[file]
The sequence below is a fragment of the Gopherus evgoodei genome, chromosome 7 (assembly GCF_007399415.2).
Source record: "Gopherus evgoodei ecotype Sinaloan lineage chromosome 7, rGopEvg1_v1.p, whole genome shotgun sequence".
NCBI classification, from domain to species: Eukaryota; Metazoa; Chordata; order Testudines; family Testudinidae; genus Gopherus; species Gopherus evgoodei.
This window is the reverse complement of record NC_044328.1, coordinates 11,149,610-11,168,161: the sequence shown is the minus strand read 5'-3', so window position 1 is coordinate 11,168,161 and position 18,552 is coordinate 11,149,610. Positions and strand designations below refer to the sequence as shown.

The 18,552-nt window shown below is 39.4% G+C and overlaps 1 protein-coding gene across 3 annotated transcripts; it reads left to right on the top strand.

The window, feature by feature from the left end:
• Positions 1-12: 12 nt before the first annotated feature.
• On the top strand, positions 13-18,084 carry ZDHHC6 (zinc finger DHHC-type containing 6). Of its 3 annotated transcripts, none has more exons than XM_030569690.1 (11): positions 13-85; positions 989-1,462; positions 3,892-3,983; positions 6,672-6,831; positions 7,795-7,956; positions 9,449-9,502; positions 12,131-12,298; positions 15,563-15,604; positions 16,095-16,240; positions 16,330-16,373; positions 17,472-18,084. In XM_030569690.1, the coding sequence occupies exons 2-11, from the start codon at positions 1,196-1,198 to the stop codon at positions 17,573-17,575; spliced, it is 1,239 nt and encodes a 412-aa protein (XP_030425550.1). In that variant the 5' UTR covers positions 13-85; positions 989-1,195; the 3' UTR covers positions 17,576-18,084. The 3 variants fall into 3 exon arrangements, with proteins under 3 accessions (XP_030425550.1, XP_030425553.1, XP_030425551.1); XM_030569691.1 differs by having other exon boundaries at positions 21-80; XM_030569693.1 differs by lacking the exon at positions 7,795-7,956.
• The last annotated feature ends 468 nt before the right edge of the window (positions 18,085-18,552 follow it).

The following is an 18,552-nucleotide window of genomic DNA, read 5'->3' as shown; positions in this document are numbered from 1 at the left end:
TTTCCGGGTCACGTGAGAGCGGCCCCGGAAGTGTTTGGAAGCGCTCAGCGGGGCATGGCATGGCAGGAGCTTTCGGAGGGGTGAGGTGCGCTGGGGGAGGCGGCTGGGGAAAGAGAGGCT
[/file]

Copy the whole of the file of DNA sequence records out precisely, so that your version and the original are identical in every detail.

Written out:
The sequence below is a fragment of the Gopherus evgoodei genome, chromosome 7 (assembly GCF_007399415.2).
Source record: "Gopherus evgoodei ecotype Sinaloan lineage chromosome 7, rGopEvg1_v1.p, whole genome shotgun sequence".
NCBI classification, from domain to species: Eukaryota; Metazoa; Chordata; order Testudines; family Testudinidae; genus Gopherus; species Gopherus evgoodei.
This window is the reverse complement of record NC_044328.1, coordinates 11,149,610-11,168,161: the sequence shown is the minus strand read 5'-3', so window position 1 is coordinate 11,168,161 and position 18,552 is coordinate 11,149,610. Positions and strand designations below refer to the sequence as shown.

The 18,552-nt window shown below is 39.4% G+C and overlaps 1 protein-coding gene across 3 annotated transcripts; it reads left to right on the top strand.

The window, feature by feature from the left end:
• Positions 1-12: 12 nt before the first annotated feature.
• On the top strand, positions 13-18,084 carry ZDHHC6 (zinc finger DHHC-type containing 6). Of its 3 annotated transcripts, none has more exons than XM_030569690.1 (11): positions 13-85; positions 989-1,462; positions 3,892-3,983; positions 6,672-6,831; positions 7,795-7,956; positions 9,449-9,502; positions 12,131-12,298; positions 15,563-15,604; positions 16,095-16,240; positions 16,330-16,373; positions 17,472-18,084. In XM_030569690.1, the coding sequence occupies exons 2-11, from the start codon at positions 1,196-1,198 to the stop codon at positions 17,573-17,575; spliced, it is 1,239 nt and encodes a 412-aa protein (XP_030425550.1). In that variant the 5' UTR covers positions 13-85; positions 989-1,195; the 3' UTR covers positions 17,576-18,084. The 3 variants fall into 3 exon arrangements, with proteins under 3 accessions (XP_030425550.1, XP_030425553.1, XP_030425551.1); XM_030569691.1 differs by having other exon boundaries at positions 21-80; XM_030569693.1 differs by lacking the exon at positions 7,795-7,956.
• The last annotated feature ends 468 nt before the right edge of the window (positions 18,085-18,552 follow it).

The following is an 18,552-nucleotide window of genomic DNA, read 5'->3' as shown; positions in this document are numbered from 1 at the left end:
TTTCCGGGTCACGTGAGAGCGGCCCCGGAAGTGTTTGGAAGCGCTCAGCGGGGCATGGCATGGCAGGAGCTTTCGGAGGGGTGAGGTGCGCTGGGGGAGGCGGCTGGGGAAAGAGAGGCT